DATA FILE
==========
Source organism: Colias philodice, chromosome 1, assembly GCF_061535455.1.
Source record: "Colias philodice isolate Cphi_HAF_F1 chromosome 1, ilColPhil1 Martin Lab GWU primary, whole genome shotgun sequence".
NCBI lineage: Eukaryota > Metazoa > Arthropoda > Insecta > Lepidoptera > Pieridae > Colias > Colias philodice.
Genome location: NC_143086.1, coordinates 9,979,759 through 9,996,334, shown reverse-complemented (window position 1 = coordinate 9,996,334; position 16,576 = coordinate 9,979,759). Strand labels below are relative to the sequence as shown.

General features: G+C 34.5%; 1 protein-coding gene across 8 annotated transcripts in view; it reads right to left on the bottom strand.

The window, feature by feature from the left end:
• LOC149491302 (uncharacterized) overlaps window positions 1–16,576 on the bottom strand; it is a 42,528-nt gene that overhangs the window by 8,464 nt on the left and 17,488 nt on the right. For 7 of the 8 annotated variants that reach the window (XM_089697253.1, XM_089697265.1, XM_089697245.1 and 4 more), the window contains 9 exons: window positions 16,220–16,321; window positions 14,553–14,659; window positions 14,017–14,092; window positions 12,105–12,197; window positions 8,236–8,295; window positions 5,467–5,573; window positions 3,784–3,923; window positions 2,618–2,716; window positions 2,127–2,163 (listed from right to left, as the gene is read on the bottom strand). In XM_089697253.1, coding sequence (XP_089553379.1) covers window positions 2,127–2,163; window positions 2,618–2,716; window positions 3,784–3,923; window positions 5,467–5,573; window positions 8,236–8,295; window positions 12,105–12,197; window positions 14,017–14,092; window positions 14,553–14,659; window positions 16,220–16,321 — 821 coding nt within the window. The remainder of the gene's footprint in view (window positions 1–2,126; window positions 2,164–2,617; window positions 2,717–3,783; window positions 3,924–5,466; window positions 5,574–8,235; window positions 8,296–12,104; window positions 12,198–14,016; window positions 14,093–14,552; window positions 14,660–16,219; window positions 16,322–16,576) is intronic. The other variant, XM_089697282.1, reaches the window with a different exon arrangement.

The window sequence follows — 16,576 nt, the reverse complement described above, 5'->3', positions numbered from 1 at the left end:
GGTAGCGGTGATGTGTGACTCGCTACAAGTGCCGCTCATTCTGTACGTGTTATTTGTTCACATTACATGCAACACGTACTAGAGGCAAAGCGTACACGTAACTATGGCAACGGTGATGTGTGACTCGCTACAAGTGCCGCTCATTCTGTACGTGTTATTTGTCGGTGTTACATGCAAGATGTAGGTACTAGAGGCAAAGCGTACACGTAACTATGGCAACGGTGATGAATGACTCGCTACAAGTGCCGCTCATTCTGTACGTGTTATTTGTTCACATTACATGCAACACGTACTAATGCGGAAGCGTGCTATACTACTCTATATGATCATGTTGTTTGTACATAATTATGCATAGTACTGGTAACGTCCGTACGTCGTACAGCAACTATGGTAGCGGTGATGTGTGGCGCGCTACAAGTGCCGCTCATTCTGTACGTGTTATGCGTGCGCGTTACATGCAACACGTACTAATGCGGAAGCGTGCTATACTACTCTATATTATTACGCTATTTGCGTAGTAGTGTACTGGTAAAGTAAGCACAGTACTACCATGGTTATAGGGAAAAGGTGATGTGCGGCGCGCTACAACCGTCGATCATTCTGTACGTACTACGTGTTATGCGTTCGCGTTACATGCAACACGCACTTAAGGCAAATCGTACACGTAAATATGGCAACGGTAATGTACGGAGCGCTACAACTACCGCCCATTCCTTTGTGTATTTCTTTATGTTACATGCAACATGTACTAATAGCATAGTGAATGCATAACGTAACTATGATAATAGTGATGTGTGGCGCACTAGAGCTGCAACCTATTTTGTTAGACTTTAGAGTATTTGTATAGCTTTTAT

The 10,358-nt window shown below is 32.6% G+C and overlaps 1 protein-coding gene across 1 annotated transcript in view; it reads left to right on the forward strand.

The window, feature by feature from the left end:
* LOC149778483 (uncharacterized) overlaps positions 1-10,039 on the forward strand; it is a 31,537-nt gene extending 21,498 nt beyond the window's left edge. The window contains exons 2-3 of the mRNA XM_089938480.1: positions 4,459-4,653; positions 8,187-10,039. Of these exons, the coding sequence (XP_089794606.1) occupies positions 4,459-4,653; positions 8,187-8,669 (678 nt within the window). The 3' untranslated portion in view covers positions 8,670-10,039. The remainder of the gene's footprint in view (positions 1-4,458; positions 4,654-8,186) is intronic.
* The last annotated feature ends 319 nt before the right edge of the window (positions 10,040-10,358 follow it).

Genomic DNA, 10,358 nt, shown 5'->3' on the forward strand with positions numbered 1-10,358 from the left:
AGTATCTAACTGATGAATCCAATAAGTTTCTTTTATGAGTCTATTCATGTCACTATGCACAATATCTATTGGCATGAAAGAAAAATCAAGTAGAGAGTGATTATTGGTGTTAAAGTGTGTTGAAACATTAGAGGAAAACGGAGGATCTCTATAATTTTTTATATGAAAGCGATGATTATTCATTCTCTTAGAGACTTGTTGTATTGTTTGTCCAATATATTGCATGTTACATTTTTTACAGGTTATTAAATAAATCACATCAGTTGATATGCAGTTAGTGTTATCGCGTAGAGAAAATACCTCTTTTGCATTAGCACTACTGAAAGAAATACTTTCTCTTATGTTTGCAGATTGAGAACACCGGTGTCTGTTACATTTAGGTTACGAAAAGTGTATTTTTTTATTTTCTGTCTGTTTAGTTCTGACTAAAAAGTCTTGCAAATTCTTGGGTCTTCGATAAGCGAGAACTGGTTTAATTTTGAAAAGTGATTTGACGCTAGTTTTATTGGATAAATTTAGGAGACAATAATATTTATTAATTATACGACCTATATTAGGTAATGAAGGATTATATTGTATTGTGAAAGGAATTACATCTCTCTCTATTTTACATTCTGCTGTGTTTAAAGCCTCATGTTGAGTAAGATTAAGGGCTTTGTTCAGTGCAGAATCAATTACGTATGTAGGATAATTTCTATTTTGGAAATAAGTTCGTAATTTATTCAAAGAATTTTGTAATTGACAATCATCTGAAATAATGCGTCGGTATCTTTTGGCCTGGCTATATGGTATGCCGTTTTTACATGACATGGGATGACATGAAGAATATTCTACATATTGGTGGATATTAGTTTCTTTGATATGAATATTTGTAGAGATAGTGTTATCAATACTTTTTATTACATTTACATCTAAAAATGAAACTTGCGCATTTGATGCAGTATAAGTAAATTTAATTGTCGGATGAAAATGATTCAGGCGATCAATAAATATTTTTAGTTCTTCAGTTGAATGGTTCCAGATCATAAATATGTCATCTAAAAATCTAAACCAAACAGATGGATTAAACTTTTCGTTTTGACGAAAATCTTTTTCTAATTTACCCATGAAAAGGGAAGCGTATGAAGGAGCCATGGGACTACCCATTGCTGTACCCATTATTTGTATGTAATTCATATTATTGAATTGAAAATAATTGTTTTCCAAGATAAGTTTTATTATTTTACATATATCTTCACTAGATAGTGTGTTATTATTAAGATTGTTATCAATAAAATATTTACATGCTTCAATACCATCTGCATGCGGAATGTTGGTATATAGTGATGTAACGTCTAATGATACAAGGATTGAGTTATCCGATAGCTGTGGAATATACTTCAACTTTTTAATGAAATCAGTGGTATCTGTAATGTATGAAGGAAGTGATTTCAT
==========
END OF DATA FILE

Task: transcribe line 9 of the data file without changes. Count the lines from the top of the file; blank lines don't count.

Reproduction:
GGTAGCGGTGATGTGTGACTCGCTACAAGTGCCGCTCATTCTGTACGTGTTATTTGTTCACATTACATGCAACACGTACTAGAGGCAAAGCGTACACGTAACTATGGCAACGGTGATGTGTGACTCGCTACAAGTGCCGCTCATTCTGTACGTGTTATTTGTCGGTGTTACATGCAAGATGTAGGTACTAGAGGCAAAGCGTACACGTAACTATGGCAACGGTGATGAATGACTCGCTACAAGTGCCGCTCATTCTGTACGTGTTATTTGTTCACATTACATGCAACACGTACTAATGCGGAAGCGTGCTATACTACTCTATATGATCATGTTGTTTGTACATAATTATGCATAGTACTGGTAACGTCCGTACGTCGTACAGCAACTATGGTAGCGGTGATGTGTGGCGCGCTACAAGTGCCGCTCATTCTGTACGTGTTATGCGTGCGCGTTACATGCAACACGTACTAATGCGGAAGCGTGCTATACTACTCTATATTATTACGCTATTTGCGTAGTAGTGTACTGGTAAAGTAAGCACAGTACTACCATGGTTATAGGGAAAAGGTGATGTGCGGCGCGCTACAACCGTCGATCATTCTGTACGTACTACGTGTTATGCGTTCGCGTTACATGCAACACGCACTTAAGGCAAATCGTACACGTAAATATGGCAACGGTAATGTACGGAGCGCTACAACTACCGCCCATTCCTTTGTGTATTTCTTTATGTTACATGCAACATGTACTAATAGCATAGTGAATGCATAACGTAACTATGATAATAGTGATGTGTGGCGCACTAGAGCTGCAACCTATTTTGTTAGACTTTAGAGTATTTGTATAGCTTTTAT